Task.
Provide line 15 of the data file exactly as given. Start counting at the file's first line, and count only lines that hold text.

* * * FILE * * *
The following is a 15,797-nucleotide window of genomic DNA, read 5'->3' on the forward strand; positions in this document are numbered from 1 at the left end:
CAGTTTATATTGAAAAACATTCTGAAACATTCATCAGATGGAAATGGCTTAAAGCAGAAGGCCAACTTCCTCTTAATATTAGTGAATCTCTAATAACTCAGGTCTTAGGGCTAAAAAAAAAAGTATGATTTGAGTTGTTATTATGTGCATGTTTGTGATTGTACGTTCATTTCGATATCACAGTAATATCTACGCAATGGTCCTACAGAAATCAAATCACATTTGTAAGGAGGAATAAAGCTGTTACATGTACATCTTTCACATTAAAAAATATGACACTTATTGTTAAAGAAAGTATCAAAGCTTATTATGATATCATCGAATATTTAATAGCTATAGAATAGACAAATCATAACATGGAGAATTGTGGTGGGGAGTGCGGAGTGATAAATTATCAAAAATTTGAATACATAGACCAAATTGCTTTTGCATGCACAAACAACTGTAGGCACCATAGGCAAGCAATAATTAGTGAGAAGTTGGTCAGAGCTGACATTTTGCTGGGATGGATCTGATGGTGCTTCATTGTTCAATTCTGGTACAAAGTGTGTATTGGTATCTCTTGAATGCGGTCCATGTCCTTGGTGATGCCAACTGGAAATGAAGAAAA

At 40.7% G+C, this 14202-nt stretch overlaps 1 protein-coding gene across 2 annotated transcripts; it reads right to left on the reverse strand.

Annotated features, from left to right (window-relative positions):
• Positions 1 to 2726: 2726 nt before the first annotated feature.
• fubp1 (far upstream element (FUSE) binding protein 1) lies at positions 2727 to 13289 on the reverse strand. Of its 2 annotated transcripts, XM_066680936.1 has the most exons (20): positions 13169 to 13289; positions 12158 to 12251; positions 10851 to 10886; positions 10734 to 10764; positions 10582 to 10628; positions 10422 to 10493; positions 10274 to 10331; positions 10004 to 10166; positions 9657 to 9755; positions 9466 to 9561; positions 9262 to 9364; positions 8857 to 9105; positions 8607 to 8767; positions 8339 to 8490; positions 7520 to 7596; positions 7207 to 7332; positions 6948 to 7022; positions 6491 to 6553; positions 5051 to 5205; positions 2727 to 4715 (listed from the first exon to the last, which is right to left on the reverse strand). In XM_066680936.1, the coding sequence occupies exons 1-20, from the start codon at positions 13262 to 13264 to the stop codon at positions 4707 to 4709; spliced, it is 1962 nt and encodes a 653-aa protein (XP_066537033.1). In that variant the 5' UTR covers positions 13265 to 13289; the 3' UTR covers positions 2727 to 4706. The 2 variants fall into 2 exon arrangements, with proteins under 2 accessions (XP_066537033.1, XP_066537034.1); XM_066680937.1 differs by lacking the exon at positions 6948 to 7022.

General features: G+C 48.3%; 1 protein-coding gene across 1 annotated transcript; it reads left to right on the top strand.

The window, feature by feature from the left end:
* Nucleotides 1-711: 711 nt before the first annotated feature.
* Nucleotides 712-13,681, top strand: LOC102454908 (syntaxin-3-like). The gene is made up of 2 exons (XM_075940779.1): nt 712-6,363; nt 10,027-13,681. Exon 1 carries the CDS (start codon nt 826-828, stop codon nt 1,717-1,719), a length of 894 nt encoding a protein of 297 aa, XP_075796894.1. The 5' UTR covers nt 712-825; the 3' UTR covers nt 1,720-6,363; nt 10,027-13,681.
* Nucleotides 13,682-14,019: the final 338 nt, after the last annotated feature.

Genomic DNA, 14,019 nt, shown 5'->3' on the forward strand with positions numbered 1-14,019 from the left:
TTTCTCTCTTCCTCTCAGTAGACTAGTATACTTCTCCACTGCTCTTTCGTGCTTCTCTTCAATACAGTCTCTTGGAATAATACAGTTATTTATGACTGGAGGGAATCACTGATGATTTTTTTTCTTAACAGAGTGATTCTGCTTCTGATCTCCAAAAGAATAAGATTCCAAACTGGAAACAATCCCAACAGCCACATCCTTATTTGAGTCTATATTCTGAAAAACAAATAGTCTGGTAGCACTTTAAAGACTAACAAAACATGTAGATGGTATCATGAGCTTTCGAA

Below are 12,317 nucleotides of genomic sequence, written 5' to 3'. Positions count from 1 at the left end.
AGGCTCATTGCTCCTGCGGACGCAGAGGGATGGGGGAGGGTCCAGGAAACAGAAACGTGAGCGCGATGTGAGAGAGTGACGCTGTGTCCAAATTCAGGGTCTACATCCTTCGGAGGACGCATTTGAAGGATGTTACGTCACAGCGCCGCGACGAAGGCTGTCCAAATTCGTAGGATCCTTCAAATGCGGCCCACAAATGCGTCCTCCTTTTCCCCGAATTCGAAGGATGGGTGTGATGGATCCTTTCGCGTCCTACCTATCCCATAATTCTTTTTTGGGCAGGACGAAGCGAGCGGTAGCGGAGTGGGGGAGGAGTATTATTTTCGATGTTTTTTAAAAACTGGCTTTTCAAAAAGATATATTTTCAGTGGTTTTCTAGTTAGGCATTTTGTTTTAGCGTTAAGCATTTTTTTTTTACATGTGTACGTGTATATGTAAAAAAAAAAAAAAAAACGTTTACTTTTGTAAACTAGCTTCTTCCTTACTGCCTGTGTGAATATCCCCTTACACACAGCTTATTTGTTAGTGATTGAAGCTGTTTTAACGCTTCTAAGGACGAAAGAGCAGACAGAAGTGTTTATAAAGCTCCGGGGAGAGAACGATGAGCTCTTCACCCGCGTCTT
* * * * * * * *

AGGCTCATTGCTCCTGCGGACGCAGAGGGATGGGGGAGGGTCCAGGAAACAGAAACGTGAGCGCGATGTGAGAGAGTGACGCTGTGTCCAAATTCAGGGTCTACATCCTTCGGAGGACGCATTTGAAGGATGTTACGTCACAGCGCCGCGACGAAGGCTGTCCAAATTCGTAGGATCCTTCAAATGCGGCCCACAAATGCGTCCTCCTTTTCCCCGAATTCGAAGGATGGGTGTGATGGATCCTTTCGCGTCCTACCTATCCCATAATTCTTTTTTGGGCAGGACGAAGCGAGCGGTAGCGGAGTGGGGGAGGAGTATTATTTTCGATGTTTTTTAAAAACTGGCTTTTCAAAAAGATATATTTTCAGTGGTTTTCTAGTTAGGCATTTTGTTTTAGCGTTAAGCATTTTTTTTTTACATGTGTACGTGTATATGTAAAAAAAAAAAAAAAAACGTTTACTTTTGTAAACTAGCTTCTTCCTTACTGCCTGTGTGAATATCCCCTTACACACAGCTTATTTGTTAGTGATTGAAGCTGTTTTAACGCTTCTAAGGACGAAAGAGCAGACAGAAGTGTTTATAAAGCTCCGGGGAGAGAACGATGAGCTCTTCACCCGCGTCTT